Businesses of all kinds frequently adapt their technology to meet growing needs, but the pandemic has been especially influential in causing businesses to undergo complete digital transformations.
As businesses have undergone abrupt shifts to remote networks and hybrid workforces, studies predict they will continue to be affected for at least four years to come, so it’s important to make sure now that your business during your digital transformation.
Here are four important ways you can align your privacy policies to keep your business secure during remote work and other technology adaptations:
1. Conduct An IT Risk Assessment
The main issue when making changes to your IT is that you need to know what risks are being increased by those digital adaptations. The process of identifying, defining, and mitigating those risks is called a risk assessment. In this process, you should make sure to answer three vital questions:
- What are the company’s most important IT assets? In other words, what data is most important to how the organization functions?
- What are the processes for handling, storing, and sharing that data?
- What kinds of threats could affect business functions and your ability to operate properly?
Answering these questions will be an important start to the process of conducting an IT risk assessment. These assessments are critical in identifying potential areas where data loss could occur, where downtime could be reduced, or where your systems are non-compliant with industry regulations.
After a risk assessment, you can put into place stronger policies for dealing with those risks and for mitigating the likelihood of them occurring in the first place. This includes enhancing your privacy policies, which outline the safest ways for employees to handle sensitive data.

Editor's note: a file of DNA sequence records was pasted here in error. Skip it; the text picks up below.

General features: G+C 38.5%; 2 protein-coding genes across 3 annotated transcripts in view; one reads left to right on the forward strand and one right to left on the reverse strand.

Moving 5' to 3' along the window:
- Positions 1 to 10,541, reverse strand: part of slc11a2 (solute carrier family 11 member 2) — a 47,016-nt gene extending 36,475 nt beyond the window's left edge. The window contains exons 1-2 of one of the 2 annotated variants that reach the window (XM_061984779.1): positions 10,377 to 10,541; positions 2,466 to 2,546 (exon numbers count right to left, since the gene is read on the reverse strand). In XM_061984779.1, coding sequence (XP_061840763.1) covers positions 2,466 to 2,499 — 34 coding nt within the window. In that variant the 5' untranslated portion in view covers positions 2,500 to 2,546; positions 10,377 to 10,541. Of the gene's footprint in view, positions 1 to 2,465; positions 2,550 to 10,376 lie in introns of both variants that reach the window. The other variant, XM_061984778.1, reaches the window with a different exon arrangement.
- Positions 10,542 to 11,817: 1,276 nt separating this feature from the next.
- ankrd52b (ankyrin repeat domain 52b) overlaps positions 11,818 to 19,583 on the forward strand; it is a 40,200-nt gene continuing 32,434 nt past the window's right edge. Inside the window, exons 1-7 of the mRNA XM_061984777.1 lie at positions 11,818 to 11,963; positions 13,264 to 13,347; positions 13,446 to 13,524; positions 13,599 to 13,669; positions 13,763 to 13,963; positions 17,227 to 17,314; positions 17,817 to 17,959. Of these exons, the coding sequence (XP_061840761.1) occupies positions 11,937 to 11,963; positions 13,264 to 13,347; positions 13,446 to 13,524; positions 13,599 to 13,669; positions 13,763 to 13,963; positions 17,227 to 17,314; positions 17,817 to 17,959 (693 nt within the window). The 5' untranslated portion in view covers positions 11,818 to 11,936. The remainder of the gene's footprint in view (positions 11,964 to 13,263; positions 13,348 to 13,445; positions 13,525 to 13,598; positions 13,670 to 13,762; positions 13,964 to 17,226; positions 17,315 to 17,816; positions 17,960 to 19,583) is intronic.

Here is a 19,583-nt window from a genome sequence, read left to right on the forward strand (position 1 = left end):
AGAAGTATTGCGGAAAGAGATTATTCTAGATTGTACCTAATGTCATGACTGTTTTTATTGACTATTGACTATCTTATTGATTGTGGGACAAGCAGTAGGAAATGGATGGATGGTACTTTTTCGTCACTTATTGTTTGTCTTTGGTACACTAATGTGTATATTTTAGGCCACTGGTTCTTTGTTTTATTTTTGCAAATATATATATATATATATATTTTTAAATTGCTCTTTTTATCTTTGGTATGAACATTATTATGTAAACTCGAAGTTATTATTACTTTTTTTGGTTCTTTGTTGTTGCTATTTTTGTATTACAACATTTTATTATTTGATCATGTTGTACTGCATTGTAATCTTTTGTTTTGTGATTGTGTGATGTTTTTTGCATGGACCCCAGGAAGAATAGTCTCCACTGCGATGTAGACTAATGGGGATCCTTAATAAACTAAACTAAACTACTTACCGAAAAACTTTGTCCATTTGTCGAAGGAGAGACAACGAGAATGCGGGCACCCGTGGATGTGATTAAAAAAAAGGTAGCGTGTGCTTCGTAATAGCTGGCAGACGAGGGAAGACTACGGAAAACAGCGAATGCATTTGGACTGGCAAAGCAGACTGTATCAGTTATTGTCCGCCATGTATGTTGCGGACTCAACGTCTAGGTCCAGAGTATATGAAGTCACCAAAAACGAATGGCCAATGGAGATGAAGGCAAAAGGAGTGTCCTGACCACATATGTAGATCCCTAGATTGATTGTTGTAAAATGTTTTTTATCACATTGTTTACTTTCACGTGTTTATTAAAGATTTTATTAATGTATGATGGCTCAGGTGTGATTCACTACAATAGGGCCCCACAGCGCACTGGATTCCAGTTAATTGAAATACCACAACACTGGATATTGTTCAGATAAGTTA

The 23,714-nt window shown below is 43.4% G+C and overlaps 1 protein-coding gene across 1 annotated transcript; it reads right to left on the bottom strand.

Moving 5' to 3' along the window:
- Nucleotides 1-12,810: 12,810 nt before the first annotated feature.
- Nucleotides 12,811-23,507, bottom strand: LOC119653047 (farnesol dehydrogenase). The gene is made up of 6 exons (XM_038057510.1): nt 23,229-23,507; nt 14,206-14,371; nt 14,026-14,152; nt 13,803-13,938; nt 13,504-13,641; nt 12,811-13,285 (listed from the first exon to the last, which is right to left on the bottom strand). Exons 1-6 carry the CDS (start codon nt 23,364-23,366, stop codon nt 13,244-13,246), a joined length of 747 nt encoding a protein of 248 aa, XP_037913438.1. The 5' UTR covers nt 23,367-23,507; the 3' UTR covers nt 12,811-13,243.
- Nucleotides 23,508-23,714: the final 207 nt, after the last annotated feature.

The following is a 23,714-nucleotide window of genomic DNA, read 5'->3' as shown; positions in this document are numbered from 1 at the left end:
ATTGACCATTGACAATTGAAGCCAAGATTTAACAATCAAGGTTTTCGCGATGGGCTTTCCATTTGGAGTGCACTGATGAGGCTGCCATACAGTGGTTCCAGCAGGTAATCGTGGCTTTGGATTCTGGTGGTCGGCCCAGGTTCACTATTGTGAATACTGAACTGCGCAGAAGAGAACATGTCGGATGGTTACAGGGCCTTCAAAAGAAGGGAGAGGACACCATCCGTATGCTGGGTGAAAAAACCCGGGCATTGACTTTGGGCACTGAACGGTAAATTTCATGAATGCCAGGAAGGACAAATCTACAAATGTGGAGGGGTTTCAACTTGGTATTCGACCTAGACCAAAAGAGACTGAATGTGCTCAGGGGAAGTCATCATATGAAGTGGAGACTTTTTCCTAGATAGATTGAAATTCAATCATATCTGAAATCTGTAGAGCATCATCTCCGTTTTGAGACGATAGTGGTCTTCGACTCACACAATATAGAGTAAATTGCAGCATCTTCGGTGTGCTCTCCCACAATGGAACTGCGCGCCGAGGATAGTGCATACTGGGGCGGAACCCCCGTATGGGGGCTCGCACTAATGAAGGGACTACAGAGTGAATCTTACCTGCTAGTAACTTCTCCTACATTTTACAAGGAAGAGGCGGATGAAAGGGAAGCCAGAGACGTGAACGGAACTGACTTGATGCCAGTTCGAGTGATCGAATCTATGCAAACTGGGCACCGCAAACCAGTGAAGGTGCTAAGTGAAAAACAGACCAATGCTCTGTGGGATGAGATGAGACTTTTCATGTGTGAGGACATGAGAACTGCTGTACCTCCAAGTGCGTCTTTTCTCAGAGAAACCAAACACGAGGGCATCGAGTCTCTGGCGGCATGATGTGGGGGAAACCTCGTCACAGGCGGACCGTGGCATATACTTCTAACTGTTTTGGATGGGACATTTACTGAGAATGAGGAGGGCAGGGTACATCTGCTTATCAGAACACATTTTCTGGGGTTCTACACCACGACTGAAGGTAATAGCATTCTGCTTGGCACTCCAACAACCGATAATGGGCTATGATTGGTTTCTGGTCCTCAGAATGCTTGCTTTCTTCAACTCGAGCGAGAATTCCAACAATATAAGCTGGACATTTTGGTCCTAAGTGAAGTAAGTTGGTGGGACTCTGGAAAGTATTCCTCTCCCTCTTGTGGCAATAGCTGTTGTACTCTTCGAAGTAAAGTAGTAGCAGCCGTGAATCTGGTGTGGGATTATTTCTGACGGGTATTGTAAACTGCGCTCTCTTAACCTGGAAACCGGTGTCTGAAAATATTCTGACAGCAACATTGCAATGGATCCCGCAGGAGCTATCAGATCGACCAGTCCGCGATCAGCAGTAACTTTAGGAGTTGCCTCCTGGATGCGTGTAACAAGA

2. Establish or Update BYOD And WFH Policies
With people increasingly working from home, you need to make sure that your Bring-Your-Own-Device policy and your Work-from-Home policy are up to date with any digital changes you’ve made within your organization.
For example, now that many of your employees are likely working remotely, you need to ensure that your remote employees have clear policies that outline how and where they can use personal or work devices. They should also be instructed on appropriate tools and software they can use, as opposed to programs that may not be safe.
3. Understand How Employees, Vendors, and Partners Use Sensitive Data In Your Organization
Keeping a close eye on sensitive data is vital, and a big part of that means knowing exactly how every person in your organization uses and handles it. That includes your employees of course, but also any vendors you use or business partners you have.
For employees, as previously mentioned, you should have clear privacy policies for how and where they can access and store data. For the vendors and partners, it’s wise to have a contractual agreement regarding how they are allowed to use your company data and the consequences if it is mishandled.
4. Work with a Reputable IT Company
The best way to ensure your privacy policies are being continually adapted to meet the growing needs of your organization is by working with a reputable IT company. These experts can help you understand best practices for revamping your privacy policies to reflect your new working conditions, whether they are remote, onsite, or a hybrid of the two.
With an IT company to work alongside you, your privacy policies can fall in line with your digital transformation, ensuring that the future of your business is safe and secure.
With these four strategies, your business will be on the fast track not only to protecting sensitive data during these unprecedented times but to future-proofing your company for years to come.